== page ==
Medvedeva, who must win after Saturday’s free skate for any chance at December’s six-skater Grand Prix Final, topped a short program at a top-level senior international competition for the first time in two years.

Since that last time, she struggled with a broken bone in her foot. She saw then-training partner Alina Zagitova surpass her as the world’s best female skater for Olympic gold (and, this season, other, younger Russian teens). She dealt with growing pains from the transition to a new coach and new environment, with Orser’s group in Toronto.

One short program does not mean the Medvedeva is all the way back, even with all clean jumping passes highlighted by a triple flip-triple toe loop. However, Medvedeva was night and day better than at Skate Canada three weeks ago, when she stumbled out of a double Axel and then fell and slid into the boards on a triple Lutz. Medvedeva replaced the Lutz for a triple loop on Friday.

It might not be possible for her to win on Saturday, though, given second-place Alexandra Trusova has the ability to land four quadruple jumps. (Quads aren’t allowed in women’s short programs, but they are in free skates).

Trusova, a 15-year-old ranked No. 1 in the world, outscored Medvedeva by 19.89 points in the free at Skate Canada three weeks ago. American Mariah Bell is in third, looking for her second straight Grand Prix medal.

Rostelecom Cup Short Programs
Women
1. Yevgenia Medvedeva (RUS) — 76.93
2. Alexandra Trusova (RUS) — 74.21
3. Mariah Bell (USA) — 67.11
4. Alexia Pagani (SUI) — 65.12
5. Ekaterina Ryabova (AZE) — 64.01
6. Satoko Miyahara (JPN) — 63.09
7. Yuna Shiraiwa (JPN) — 60.57
8. Nicole Schott (GER) — 57.29
9. Chen Hongyi (CHN) — 57.17
10. Yuhana Yokoi (JPN) — 56.51
11. Stanislava Konstantinova (RUS) — 54.36
12. Emmi Peltonen (FIN) — 52.46

Men
1. Alexander Samarin (RUS) — 92.81
2. Dmitri Aliev (RUS) — 90.64
3. Makar Ignatov (RUS) — 87.54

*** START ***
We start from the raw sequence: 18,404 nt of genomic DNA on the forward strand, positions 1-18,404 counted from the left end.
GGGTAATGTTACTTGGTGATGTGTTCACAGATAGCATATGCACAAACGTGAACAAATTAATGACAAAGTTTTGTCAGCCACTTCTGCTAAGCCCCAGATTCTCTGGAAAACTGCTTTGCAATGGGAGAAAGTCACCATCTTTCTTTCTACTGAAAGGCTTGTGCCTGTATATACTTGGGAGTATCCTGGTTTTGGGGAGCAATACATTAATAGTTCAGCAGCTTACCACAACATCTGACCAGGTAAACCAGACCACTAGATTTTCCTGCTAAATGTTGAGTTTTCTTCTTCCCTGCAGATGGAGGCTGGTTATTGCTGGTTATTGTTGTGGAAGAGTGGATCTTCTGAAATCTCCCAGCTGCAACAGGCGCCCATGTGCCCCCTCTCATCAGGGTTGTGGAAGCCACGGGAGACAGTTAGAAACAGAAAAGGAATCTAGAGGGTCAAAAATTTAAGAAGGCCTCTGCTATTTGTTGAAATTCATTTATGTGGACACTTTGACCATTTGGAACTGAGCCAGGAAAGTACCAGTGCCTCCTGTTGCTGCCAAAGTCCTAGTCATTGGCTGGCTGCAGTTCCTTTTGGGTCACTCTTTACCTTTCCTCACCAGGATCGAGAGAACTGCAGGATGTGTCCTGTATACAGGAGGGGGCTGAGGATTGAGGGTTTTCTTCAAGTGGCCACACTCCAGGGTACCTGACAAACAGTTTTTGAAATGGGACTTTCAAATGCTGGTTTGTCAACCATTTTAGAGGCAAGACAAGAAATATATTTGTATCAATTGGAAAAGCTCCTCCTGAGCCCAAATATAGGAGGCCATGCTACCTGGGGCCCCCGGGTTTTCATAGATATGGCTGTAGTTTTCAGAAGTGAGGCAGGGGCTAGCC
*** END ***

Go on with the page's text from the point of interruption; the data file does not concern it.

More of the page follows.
4. Shoma Uno (JPN) — 87.29
5. Deniss Vasiljevs (LAT) — 87.08
6. Nam Nguyen (CAN) — 87.01
7. Kazuki Tomono (JPN) — 80.98
8. Michal Brezina (CZE) — 80.27
9. Morisi Kvitelashvili (GEO) — 75.87
10. Alex Krasnozhon (USA) — 75.46
11. Daniel Samohin (ISR) — 56.94
12. Vladimir Litvintsev (AZE) — 54.42

Pairs
1. Aleksandra Boikova/Dmitriy Kozlovskiy (RUS) — 80.14
2. Yevgenia Tarasova/Vladimir Morozov (RUS) — 76.81
3. Ksenia Stolbova/Andrei Novoselov (RUS) — 68.74
4. Minerva Fabienne Hase/Nolan Seegert (GER) — 67.74
5. Evelyn Walsh/Trennt Michaud (CAN) — 62.76
6. Miriam Ziegler/Severin Kiefer (AUT) — 61.84
7. Rebecca Ghilardi/Filippo Ambrosini (ITA) — 55.08
8. Audrey Lu/Misha Mitrofanov (USA) — 54.03

Ice Dance
1. Victoria Sinitsina/Nikita Katsalapov (RUS) — 86.09
2. Piper Gilles/Paul Poirier (CAN) — 82.56
3. Sara Hurtado/Kirill Khaliavin (ESP) — 72.01
4. Natalia Kaliszek/Maksym Spodyriev (POL) — 69.97
5. Allison Reed/Saulius Ambrulevicius (LTU) — 59.79
6. Anastasia Shpilevaya/Grigory Smirnov (RUS) — 67.04
7. Anastasia Skoptcova/Kirill Aleshin (RUS) — 66.52
8. Marjorie Lajoie/Zachary Lagha (CAN) — 64.70
9. Adelina Galyavieva/Louis Thauron (FRA) — 63.22
10. Jasmine Tessari/Francesco Fioretti (ITA) — 62.68

As a reminder, you can watch the events from the 2019-20 figure skating season live and on-demand with the ‘Figure Skating Pass’ on NBC Sports Gold. Go to NBCsports.com/gold/figure-skating to sign up for access to every ISU Grand Prix and championship event, as well as domestic U.S. Figure Skating events throughout the season. NBC Sports Gold gives subscribers an unprecedented level of access on more platforms and devices than ever before.